The opinion of the court was delivered by: Hurley, District Judge
Plaintiff Robert Raia ("Plaintiff") filed the present Title VII and New York State Human Rights Law ("NYSHRL") action against his former employer, Illinois Tool Works Inc., d/b/a Hobart Corporation ("Defendant"), claiming that he was retaliated against for opposing alleged discriminatory actions taken by Defendant against a former employee. Defendant has moved for summary judgment pursuant to Federal Rule of Civil Procedure 56. For the reasons that follow, Defendant's motion is denied.
The material facts, drawn from the Complaint and the parties' Local 56.1 Statements, are undisputed unless otherwise noted. Plaintiff began working for Defendant in 1989 as a field service technician. His job was to fix and repair commercial restaurant equipment. Plaintiff reported to Paul Todoro ("Todoro"), the branch manager, who in turn reports to Don Stairs ("Stairs"), Defendant's Region Manager for Service.
Plaintiff alleges that Todor and Stairs retaliated against him for opposing alleged discriminatory actions taken by Defendant against former employee Anthony Garnier ("Garnier"), who is of Haitian descent. Garnier filed a complaint of discrimination with the New York State Department of Human Rights in January 2002 and a lawsuit against Defendant in January 2004.
Plaintiff alleges that he was subjected to a hostile work environment after he complained about Defendant's treatment of Garnier. Specifically, he claims that he was threatened with termination if he called the main office with his complaints, denied proper safety equipment, constantly berated and threatened, and sent to dangerous work locations. Plaintiff resigned from his job on April 8, 2005.
Plaintiff filed a charge of discrimination with the Equal Opportunity Employment Commission ("EEOC") on May 22, 2004. Thereafter, Plaintiff's claims were dismissed and Plaintiff was granted a Notice of Right to Sue. Plaintiff commenced the instant action on August 17, 2004. He filed an Amended Complaint on January 31, 2005. His Amended Complaint asserts two causes of action, one for retaliation under Title VII and one for retaliation under the NYSHRL.*fn1
Presently before the Court is Defendant's motion for summary judgment. For the reasons stated below, Defendant's motion is denied
I. Applicable Law and Legal Standards
Summary judgment pursuant to Federal Rule of Civil Procedure 56 is only appropriate where admissible evidence in the form of affidavits, deposition transcripts, or other documentation demonstrates the absence of a genuine issue of material fact, and one party's entitlement to judgment as a matter of law. See Viola v. Philips Med. Sys. of N. Am., 42 F.3d 712, 716 (2d Cir. 1994). The relevant governing law in each case determines which facts are material; "only disputes over facts that might affect the outcome of the suit under the governing law will properly preclude the entry of summary judgment." Anderson v. Liberty Lobby, Inc., 477 U.S. 242, 248 (1986). No genuinely triable factual issue exists when the moving party demonstrates, on the basis of the pleadings and submitted evidence, and after drawing all inferences and resolving all ambiguities in favor of the non-movant, that no rational jury could find in the non-movant's favor. Chertkova v. Conn. Gen'l Life Ins. Co., 92 F.3d 81, 86 (2d Cir. 1996) (citing Fed. R. Civ. P. 56(c)).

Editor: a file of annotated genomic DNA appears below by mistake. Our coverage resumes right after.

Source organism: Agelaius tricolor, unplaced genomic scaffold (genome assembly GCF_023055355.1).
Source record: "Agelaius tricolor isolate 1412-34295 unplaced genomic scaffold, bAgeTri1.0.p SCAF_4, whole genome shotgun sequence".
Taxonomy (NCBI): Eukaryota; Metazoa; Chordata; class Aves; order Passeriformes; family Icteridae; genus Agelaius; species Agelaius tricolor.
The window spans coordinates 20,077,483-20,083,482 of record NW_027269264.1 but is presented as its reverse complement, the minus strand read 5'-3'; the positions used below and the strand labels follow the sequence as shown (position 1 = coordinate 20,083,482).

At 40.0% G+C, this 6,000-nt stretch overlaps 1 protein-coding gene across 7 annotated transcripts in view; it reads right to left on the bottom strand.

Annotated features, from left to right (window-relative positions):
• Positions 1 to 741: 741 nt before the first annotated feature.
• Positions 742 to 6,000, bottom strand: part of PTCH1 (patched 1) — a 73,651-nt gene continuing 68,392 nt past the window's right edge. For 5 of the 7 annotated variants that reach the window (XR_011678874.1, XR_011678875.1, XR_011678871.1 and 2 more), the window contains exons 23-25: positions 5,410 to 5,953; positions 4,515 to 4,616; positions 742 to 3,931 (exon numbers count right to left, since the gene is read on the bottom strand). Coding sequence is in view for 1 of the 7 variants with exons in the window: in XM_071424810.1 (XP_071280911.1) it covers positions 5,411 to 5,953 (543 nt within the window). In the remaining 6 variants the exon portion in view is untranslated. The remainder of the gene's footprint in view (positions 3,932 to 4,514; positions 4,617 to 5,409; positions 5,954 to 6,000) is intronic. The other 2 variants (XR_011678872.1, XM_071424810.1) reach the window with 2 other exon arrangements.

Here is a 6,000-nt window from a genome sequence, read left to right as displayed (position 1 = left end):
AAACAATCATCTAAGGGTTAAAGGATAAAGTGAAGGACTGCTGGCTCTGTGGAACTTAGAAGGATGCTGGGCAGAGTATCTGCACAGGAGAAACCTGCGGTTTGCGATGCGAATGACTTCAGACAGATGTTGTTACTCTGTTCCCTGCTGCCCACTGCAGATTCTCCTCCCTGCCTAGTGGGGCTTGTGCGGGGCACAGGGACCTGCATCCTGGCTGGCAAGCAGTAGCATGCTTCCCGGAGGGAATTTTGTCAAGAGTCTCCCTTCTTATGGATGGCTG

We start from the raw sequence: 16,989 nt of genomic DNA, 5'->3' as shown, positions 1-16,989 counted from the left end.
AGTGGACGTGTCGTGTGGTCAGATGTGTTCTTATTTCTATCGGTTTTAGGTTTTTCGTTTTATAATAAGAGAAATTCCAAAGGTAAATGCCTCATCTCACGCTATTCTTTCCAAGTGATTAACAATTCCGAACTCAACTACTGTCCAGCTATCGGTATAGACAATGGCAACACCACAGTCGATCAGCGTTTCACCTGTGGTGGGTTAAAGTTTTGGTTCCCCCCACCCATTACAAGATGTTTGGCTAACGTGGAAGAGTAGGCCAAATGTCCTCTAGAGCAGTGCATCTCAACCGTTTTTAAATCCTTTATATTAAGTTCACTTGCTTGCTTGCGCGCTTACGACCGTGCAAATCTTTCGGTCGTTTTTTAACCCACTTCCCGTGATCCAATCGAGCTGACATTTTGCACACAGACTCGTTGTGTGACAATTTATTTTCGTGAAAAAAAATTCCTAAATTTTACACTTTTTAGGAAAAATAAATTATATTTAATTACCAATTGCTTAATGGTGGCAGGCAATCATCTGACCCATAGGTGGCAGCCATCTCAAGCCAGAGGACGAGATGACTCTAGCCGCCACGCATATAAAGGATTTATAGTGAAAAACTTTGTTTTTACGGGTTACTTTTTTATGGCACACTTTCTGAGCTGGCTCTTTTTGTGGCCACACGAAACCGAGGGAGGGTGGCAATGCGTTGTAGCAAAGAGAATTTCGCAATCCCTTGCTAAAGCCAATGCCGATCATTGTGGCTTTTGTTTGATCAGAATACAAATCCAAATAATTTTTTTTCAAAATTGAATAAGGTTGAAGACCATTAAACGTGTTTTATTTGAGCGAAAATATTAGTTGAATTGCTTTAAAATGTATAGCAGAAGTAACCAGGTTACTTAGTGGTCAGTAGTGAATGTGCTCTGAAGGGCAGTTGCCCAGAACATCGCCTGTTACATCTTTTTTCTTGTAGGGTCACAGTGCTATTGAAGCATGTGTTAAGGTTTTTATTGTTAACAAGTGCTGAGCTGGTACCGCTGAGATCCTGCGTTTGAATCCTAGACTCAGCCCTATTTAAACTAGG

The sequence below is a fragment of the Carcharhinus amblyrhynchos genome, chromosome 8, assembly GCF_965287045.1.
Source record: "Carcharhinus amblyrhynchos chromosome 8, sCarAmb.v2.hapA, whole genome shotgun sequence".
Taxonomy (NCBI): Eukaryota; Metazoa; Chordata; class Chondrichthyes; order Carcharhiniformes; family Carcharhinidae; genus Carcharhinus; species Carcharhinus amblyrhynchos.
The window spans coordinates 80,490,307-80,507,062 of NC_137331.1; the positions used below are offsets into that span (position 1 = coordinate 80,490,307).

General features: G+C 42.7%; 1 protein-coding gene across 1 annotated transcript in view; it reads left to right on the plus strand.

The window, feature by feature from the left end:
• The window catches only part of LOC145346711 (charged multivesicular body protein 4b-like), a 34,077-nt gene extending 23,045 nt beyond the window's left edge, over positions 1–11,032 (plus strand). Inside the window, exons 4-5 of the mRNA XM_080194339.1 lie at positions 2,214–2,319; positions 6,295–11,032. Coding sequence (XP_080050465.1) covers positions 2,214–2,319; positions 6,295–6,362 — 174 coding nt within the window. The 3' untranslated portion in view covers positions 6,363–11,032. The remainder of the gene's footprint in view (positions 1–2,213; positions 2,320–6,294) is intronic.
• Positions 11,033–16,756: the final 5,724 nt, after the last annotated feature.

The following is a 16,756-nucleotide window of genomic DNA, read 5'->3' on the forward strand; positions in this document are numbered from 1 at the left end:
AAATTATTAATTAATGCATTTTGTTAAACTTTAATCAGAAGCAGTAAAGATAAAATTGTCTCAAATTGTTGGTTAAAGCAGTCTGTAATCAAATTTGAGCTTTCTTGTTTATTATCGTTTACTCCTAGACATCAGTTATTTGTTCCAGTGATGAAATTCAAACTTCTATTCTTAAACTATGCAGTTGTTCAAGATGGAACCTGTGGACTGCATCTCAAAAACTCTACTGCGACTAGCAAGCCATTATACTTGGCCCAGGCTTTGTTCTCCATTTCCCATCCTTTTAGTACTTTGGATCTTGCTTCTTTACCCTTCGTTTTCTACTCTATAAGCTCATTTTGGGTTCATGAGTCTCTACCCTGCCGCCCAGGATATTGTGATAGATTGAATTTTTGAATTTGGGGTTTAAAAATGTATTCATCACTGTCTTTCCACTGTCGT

To defeat a summary judgment motion properly supported by affidavits, depositions, or other documentation, the non-movant must offer similar materials setting forth specific facts that show that there is a genuine issue of material fact to be tried. Rule v. Brine, Inc., 85 F.3d 1002, 1011 (2d Cir. 1996). The non-movant must present more than a "scintilla of evidence," Delaware & Hudson Ry. Co. v. Consolidated Rail Corp., 902 F.2d 174, 178 (2d Cir. 1990) (quoting Anderson, 477 U.S. at 252), or "some metaphysical doubt as to the material facts," Aslanidis v. U.S. Lines, Inc., 7 F.3d 1067, 1072 (2d Cir. 1993) (quoting Matsushita Elec. Indus. Co. v. Zenith Radio Corp., 475 U.S. 574, 586-87 (1986)), and cannot rely on the allegations in his or her pleadings, conclusory statements, or on "mere assertions that affidavits supporting the motion are not credible." Gottlieb v. County of Orange, 84 F.3d 511, 518 (2d Cir. 1996) (internal citations omitted).
The district court considering a summary judgment motion must also be "mindful of the underlying standards and burdens of proof," Pickett v. RTS Helicopter, 128 F.3d 925, 928 (5th Cir. 1997) (citing Anderson, 477 U.S. at 252), because the evidentiary burdens that the respective parties will bear at trial guide district courts in their determination of summary judgment motions. Brady v. Town of Colchester, 863 F.2d 205, 211 (2d Cir. 1988). Where the non-moving party will bear the ultimate burden of proof on an issue at trial, the moving party's burden under Rule 56 will be satisfied if he can point to an absence of evidence to support an essential element of the non-movant's claim. Id. at 210-11. Where a movant without the underlying burden of proof offers evidence that the non-movant has failed to establish her claim, the burden shifts to the non-movant to offer "persuasive evidence that [her] claim is not 'implausible.' " Brady, 863 F.2d at 211 (citing Matsushita, 475 U.S. at 587).
Summary judgment is generally inappropriate where questions of the defendant's state of mind are at issue, Gelb v. Board of Elections of the City of New York, 224 F.3d 149, 157 (2d. Cir. 2000), and should thus be granted with caution in employment discrimination cases. Gallo v. Prudential Residential Servs., Ltd. P'ship, 22 F.3d 1219, 1224 (2d Cir. 1994); Carlton v. Mystic Transp., Inc., 202 F.3d 129, 134 (2d Cir. 2000). Nonetheless,"summary judgment remains available to reject ...